Something in this WSJ story about Russian meddling in Bulgaria caught my eye – the bits about “exaggerated polling data” and this rather curiously-named polling firm:

“A Bulgarian polling company, Gallup International, which isn’t related to U.S. pollster Gallup Inc., accurately predicted Mr. Radev’s victory. The company, which is being sued by Gallup Inc. for using its name without authorization, also co-published a February poll that said citizens of four NATO members, including Bulgaria, would choose Russia, rather than NATO, to defend them if they were attacked. Those results were at odds with a similar poll by Gallup Inc., published a few days earlier, showing that most NATO members in Eastern Europe, including Bulgaria, see the alliance as protection.

Gallup International didn’t respond to requests for comment.

“This wrapped-in-secrecy poll had no details on methodology nor funding sources,” said Ilian Vassilev, Bulgaria’s former ambassador to Moscow. “Russian media strategists and their Bulgarian proxies used the Western name to fool people about its credibility and spread their message.””

So I decided to take a quick look at Gallup International’s website, here. Without digging into the actual polls they do themselves, not much to comment on here.

Things are a bit more interesting on the affiliations page.

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Screenshot, March 24, 2017

First on their list of affiliations is the WIN/Gallup International, “made up of the 80 largest independent market research and polling firms in their respective countries.” It’s an affiliation I’ve never come across and has several members I’ve either never heard of or are minor players in their respective countries (not including Leger in Canada, who’s well established in Canada and, coincidentally, also part of ESOMAR), which I guess underscores the “independent” part of the description.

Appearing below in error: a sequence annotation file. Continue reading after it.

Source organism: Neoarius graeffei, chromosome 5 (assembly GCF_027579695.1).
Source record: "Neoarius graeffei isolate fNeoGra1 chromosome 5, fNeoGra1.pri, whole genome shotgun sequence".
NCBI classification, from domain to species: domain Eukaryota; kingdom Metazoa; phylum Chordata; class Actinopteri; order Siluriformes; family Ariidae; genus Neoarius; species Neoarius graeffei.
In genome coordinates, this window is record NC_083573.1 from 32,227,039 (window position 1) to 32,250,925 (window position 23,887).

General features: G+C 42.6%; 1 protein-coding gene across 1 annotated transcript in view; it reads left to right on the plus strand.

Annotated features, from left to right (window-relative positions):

But it’s the ESOMAR bit which interests me most. ESOMAR is a large, well-respected international network of market research firms who abide by a code and guidelines on market research. Not everyone’s a member of ESOMAR (in fact, none of the big firms I worked for were members) but it’s a reassuring thing to see on a polling firm’s site if you know nothing about them.

But this is what you get when you do a search for Gallup International in the ESOMAR directory.

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Hmm. (Screenshot, March 24, 2017)

I double-checked the list of Bulgarian members to make sure I didn’t miss them. There are eight Bulgarian members of ESOMAR, according to the directory. Gallup International isn’t one of them.

Hmm.

 

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